In the case of Colo, the team’s reconnaissance trip a week earlier found an example of Honduran resourcefulness that led them to bring tablets for the class this day.  What they found is that the teacher, Veronica, had found a router locally and attached it to the server.  She then arranged her class into four-desk clusters and found enough students that could bring in cell phones so that she could utilize Kolibri to deliver Khan Academy videos. 

We get a tour of the school including the science lab.  After some discussion with the Director he agrees to give Veronica the use of the Science Lab!!  It is a good space with secure door and windows.  We move the equipment into this room. The Colo High School, like most secondary schools, operates double shifts, so our tablets will get plenty of use, about 500 students most days; plus an occasional chicken.


Our next stop is to a Kindergarten which is only blocks from the colegio.  Here our team has collaborated with a local teacher to install two large Android tablets with HDMI connection, loaded with Starfall and other Apps aimed at teaching English letters and sounds, numbers and colors.  This teacher was able to successfully solicit World Vision for the donation of two large screen TV’s.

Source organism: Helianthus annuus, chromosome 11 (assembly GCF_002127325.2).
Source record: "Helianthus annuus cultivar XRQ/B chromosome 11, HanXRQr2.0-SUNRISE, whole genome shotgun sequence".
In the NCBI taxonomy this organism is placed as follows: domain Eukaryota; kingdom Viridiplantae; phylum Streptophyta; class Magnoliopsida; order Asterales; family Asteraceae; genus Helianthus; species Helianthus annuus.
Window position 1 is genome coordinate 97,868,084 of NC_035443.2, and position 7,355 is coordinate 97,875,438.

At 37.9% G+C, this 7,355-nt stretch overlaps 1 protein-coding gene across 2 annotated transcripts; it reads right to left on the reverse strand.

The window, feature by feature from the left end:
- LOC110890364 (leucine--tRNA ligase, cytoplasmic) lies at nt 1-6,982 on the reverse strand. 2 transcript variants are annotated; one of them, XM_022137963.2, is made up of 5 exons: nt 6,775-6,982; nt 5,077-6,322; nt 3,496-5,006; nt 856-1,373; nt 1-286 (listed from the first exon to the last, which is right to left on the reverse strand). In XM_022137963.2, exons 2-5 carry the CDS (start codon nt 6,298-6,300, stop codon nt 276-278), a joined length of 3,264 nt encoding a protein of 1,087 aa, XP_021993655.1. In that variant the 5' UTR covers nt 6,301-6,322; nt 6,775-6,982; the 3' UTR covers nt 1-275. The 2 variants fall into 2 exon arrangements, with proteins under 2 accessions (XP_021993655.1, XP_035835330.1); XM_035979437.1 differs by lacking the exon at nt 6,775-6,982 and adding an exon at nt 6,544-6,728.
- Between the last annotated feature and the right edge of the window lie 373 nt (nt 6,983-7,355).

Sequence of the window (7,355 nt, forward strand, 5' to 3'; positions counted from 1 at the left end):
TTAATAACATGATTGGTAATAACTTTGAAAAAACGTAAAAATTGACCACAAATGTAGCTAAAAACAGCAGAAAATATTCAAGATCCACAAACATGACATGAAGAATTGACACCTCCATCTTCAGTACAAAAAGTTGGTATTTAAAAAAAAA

English language instruction is a Honduran government priority and accordingly ours.  We have currently included a total of four Kinders with this experiment along with our bilingual school in Camasca and various other teaching aids in primary schools and junior highs. 

Centro Basico (Junior High)

The Centro Basico is the Honduran government’s new strategic effort to get more of the population to stay in school beyond the sixth grade.  These are 7,8 & 9 grade additions to the primary schools, located close enough for walking.   They are at best taught by one teacher per grade.  Some of our CEB’s are small and have only one teacher for all three grades!  The CEB’s are the focus of our Kolibri grant installations.  In addition to Khan Academy, we are deploying our new CREE channel which features the digital Honduran textbooks.

Our next stop is to visit the Santa Ana CEB, and one of our Kolibri grant recipients.  This school has been running presentation mode and is about ready for tablets.  He then works the teachers through signing on with their cell phones for practice.    

At the conlcusion of this training, the team agrees that they are now ready for tablets.  The team decides to try out having this school come and get the tablets from our base in Camasca and configure them for themselves.  In another municipality they are trying out a still more aggressive version of self installation and local suppport that if successful will facilitate further scalability with our limited staff.

It was quite a satisfying, yet also exhausting day!!

High School Students Working in Groups of Four
High School Students Working in Groups of Four
Chickens Visit Classrooms Occasionally!
Chickens Visit Classrooms Occasionally!


Haley (Rapp) Chipol (back row, far right)
Haley (Rapp) Chipol (back row, far right)

Hello Friends,

I hope you're all well! I've attempted to write this reflection more than once, but I haven't made it very far.